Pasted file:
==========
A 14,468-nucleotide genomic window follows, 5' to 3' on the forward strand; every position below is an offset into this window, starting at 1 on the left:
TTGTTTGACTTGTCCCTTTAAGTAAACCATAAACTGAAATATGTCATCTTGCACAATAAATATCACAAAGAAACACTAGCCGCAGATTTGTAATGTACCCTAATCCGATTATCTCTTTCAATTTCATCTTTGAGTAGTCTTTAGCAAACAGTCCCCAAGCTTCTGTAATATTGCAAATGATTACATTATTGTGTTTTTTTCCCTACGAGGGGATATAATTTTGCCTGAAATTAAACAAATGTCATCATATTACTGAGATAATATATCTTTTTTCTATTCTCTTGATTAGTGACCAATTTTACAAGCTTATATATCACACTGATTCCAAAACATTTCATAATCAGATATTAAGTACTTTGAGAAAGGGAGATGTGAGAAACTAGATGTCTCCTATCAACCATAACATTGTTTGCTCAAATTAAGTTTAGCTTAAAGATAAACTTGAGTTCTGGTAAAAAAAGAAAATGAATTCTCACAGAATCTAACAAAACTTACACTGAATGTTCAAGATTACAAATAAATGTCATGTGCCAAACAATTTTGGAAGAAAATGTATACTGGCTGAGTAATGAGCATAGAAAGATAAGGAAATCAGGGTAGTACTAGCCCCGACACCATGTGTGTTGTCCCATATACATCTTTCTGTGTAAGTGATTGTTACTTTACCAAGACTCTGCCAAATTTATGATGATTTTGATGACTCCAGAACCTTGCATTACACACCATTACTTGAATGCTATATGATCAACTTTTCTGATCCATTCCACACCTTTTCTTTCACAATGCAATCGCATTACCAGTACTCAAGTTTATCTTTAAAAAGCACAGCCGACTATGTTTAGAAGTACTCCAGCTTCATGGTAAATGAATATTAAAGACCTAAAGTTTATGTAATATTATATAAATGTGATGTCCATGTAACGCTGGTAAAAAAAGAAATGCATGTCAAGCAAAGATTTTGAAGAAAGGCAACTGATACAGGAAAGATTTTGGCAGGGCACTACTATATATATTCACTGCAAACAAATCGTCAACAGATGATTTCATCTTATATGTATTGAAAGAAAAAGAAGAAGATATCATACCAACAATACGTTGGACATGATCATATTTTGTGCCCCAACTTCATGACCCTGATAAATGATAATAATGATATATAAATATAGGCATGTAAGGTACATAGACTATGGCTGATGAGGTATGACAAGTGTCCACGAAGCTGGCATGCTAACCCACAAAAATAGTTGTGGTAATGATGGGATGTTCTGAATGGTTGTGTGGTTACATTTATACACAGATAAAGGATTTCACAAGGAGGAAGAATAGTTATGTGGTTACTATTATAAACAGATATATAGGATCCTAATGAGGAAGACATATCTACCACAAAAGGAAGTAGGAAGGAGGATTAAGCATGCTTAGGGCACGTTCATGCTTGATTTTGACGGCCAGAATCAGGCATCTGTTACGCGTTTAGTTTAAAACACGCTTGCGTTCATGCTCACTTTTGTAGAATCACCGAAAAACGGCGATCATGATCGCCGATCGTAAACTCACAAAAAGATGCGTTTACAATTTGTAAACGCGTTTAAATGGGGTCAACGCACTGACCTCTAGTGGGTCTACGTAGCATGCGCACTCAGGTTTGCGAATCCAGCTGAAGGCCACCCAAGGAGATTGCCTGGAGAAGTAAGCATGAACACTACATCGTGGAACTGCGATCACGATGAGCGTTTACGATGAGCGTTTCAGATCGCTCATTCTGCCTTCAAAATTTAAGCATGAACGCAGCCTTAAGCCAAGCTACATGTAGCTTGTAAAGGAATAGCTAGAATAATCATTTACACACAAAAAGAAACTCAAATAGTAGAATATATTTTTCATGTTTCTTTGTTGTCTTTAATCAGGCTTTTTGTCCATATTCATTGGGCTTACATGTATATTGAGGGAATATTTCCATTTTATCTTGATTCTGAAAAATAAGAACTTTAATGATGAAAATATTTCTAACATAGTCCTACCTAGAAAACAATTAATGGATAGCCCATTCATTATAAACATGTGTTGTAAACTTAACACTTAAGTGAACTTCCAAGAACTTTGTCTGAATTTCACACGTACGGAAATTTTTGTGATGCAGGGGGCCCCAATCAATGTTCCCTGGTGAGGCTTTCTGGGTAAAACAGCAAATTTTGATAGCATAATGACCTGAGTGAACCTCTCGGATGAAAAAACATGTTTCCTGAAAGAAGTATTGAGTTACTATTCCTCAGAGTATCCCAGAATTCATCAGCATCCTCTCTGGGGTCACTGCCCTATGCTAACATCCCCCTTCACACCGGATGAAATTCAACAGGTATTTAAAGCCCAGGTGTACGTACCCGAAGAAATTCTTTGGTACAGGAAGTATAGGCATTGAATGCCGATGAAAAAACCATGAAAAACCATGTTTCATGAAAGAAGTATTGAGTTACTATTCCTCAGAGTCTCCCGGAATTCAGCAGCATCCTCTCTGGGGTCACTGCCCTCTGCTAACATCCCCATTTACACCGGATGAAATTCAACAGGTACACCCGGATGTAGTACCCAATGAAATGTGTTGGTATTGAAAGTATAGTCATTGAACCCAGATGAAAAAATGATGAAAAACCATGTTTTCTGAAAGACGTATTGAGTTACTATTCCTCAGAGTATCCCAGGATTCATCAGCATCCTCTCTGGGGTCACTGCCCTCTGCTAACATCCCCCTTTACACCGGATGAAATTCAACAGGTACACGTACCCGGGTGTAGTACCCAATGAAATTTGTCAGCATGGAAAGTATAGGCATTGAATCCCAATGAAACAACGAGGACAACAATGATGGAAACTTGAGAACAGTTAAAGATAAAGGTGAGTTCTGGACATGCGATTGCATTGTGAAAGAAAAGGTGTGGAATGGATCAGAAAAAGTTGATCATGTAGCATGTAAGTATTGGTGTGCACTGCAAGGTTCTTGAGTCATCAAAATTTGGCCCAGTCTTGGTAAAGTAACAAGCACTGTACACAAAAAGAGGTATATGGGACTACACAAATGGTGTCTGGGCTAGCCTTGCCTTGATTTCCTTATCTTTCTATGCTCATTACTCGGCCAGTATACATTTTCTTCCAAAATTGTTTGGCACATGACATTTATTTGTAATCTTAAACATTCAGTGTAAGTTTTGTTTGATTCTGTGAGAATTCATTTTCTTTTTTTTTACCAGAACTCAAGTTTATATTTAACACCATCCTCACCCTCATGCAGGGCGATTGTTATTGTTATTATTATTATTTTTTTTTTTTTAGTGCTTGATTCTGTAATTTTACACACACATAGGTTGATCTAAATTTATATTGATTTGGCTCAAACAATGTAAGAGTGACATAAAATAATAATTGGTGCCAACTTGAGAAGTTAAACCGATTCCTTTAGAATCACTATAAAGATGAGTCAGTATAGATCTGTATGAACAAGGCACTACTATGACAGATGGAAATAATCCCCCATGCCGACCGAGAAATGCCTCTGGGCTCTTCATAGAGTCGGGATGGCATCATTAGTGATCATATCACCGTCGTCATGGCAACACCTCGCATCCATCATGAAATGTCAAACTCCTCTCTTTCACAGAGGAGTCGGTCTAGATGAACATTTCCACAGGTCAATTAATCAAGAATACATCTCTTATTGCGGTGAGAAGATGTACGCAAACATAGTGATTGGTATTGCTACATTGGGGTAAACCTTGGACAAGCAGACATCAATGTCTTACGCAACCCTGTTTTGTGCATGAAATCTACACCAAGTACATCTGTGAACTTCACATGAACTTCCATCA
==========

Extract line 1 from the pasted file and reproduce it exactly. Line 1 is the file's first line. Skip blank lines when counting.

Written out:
A 14,468-nucleotide genomic window follows, 5' to 3' on the forward strand; every position below is an offset into this window, starting at 1 on the left: